Bull's Paradise and Giants Graves; a settlement and burial ground on Lundy
- Heritage Category:
- Scheduled Monument
- List Entry Number:
- Date first listed:
- Date of most recent amendment:
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This copy shows the entry on 26-May-2019 at 04:18:22.
The building or site itself may lie within the boundary of more than one authority.
- Torridge (District Authority)
- National Grid Reference:
- SS 13641 44201
Reasons for Designation
Lundy is a small, steep sided island in the Bristol Channel, 16m north of
Hartland Point, north Devon. Aligned north-south, it is 6km long by 1km wide
and supports a predominately moorland vegetation. The 100m high cliffs and
tabular form give it a striking appearance, visible in clear weather from
parts of south west England and south Wales.
Lundy's remoteness and (until the 19th century construction of the Beach Road)
its inaccessibility, combined with a lack of shelter and cultivable soils, has
meant that it has escaped more recent occupation or development. It therefore
preserves a remarkable variety of archaeological sites from early prehistory
(c.8000 BC) onwards, representing evidence for habitation, fortification,
farming and industry. There are also archaeological remains in the waters
surrounding the island - over 150 shipwrecks are already recorded. Most of the
island's archaeology is well documented from detailed survey in the 1980s and
The settlement at Bull's Paradise has been described as a small ringwork although little is known of its structural detail. The area has been interpreted as the manorial centre of the island and as such is of significance in understanding its historical development during the medieval period. Part excavation and geophysical survey of this area have demonstrated the quality of surviving remains.
The monument includes earthwork remains of a chapel, a cemetery, a medieval
defended homestead and a medieval midden contained in two enclosed paddocks to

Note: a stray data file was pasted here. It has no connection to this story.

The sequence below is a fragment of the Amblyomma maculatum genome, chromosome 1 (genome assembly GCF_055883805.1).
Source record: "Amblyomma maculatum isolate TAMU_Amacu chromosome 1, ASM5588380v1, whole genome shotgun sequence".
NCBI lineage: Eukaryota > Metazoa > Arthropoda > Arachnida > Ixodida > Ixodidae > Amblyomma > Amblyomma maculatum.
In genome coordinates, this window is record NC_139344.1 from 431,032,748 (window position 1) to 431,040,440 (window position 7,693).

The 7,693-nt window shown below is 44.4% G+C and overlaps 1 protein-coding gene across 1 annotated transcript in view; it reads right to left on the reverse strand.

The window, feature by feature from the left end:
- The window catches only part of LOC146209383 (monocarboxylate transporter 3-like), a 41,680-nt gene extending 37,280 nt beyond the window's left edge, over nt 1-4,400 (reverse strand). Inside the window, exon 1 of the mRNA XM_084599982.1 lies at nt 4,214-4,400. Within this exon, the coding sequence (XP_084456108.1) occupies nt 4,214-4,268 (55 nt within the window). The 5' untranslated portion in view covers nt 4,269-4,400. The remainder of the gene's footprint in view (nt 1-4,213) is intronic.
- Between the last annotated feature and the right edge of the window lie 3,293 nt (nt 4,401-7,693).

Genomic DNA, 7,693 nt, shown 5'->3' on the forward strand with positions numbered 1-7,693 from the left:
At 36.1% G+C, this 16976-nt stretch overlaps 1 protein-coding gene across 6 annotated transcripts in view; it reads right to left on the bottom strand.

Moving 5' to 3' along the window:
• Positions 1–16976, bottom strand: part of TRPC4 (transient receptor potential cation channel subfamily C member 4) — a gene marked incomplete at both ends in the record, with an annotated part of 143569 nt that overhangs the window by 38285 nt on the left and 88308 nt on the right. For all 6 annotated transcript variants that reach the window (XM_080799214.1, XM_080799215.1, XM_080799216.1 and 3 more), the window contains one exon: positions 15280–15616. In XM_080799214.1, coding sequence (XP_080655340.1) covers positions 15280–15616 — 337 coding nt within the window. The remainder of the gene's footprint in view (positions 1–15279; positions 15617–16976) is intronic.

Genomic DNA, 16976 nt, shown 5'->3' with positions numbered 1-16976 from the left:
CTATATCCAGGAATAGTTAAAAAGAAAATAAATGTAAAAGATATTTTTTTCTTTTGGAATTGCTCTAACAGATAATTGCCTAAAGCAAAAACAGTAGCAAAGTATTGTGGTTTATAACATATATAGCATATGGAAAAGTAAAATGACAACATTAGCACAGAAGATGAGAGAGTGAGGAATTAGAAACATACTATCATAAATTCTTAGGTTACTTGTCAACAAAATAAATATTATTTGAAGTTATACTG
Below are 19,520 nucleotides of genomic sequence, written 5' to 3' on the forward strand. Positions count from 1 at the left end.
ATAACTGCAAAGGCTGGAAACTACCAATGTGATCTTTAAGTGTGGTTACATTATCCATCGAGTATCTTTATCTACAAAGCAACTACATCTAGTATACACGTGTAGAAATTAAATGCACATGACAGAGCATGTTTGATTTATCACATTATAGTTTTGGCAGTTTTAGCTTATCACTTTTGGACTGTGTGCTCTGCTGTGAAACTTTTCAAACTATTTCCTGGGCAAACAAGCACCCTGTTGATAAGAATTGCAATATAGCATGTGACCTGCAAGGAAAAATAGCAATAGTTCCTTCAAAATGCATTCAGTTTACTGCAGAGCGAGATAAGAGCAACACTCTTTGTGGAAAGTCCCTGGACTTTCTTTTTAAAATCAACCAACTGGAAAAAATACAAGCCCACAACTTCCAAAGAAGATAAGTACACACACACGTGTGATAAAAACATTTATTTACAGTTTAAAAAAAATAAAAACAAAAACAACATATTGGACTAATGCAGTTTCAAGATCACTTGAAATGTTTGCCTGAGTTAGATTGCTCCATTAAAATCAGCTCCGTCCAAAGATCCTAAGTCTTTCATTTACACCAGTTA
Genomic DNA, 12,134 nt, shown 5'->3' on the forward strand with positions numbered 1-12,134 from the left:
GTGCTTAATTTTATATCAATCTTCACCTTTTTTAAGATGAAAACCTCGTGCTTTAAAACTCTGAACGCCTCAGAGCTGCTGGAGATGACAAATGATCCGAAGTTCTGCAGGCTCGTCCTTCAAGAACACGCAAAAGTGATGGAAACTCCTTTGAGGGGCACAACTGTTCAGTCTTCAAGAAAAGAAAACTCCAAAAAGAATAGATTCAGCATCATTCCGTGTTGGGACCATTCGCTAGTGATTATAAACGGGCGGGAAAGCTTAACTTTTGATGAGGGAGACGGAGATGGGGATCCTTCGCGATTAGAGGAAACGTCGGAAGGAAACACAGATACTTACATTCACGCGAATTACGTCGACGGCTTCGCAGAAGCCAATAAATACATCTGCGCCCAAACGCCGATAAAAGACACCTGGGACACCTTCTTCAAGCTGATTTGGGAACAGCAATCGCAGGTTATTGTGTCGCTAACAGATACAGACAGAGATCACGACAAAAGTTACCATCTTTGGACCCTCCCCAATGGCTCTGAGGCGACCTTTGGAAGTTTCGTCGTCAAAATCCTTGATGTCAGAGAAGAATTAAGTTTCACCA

the west of Barton Cottages and Manor Farm north and west of the present
village, on Lundy. The larger area, known as Bull's Paradise, has been partly
excavated and subject to geophysical survey, revealing remains of a defended
medieval homestead. To the east is a smaller paddock containing further
remains including an additional part of the homestead. Further remains to the
south east of Bull's Paradise are now covered or levelled by the construction
of the Manor Farm buildings and related structures. It is uncertain to what
extent the remains survive in this area and so it is not included in the
The south side of the field, called Bull's Paradise, contains evidence for a
possible timber chapel and graves dating from the late 13th century to the
17th century. Pottery and a coin of Edward II found on the site have confirmed
this date range. The site was probably in use when the farm now called Manor
Farm became the primary settlement on the island.
Also in this southern area and now mostly under the farm buildings is the site
of the `Giants Graves'. These were uncovered and reported on in the mid-19th
century. Glass beads survive as evidence for a ninth century burial here and
red pottery reported but now lost may have been Samian ware. One of the
capstones from this burial site now rests outside the tavern and a pillow
stone is in the porch of the church.
The defended medieval homestead is believed, from excavation, to have been a
strong stone building with an outer ditch and internal yard, dating from the
mid-12th century to its deliberate destruction in the mid-13th century. This
may then have been replaced by the construction of Marisco Castle.
In the area of the cemetery a midden has been identified of 13th-17th century
date. This was later dug through for the deposition of further burials. A
large grass covered mound on the west side of Bull's Paradise has been shown
by trial excavation in 1971 to be a mass of tumbled stone and building
material relating to another, as yet undated, homestead.
A number of features within the area are excluded from the scheduling; these
are the walls on the south, west and east of Bull's Paradise, the walls around
the smaller paddock on the east side and two oil tanks built into the south
west corner of the smaller paddock, together with their retaining wall; the
ground beneath all these features is included.
MAP EXTRACT The site of the monument is shown on the attached map extract.
The contents of this record have been generated from a legacy data system.
- Legacy System number:
- Legacy System:
Books and journals
Nowakowski, J A, Thomas, C, Grave News from Tintagel, (1992)
Thackray, C, The National Trust Archaeological Survey, (1989)
This monument is scheduled under the Ancient Monuments and Archaeological Areas Act 1979 as amended as it appears to the Secretary of State to be of national importance. This entry is a copy, the original is held by the Department for Digital, Culture, Media and Sport.
End of official listing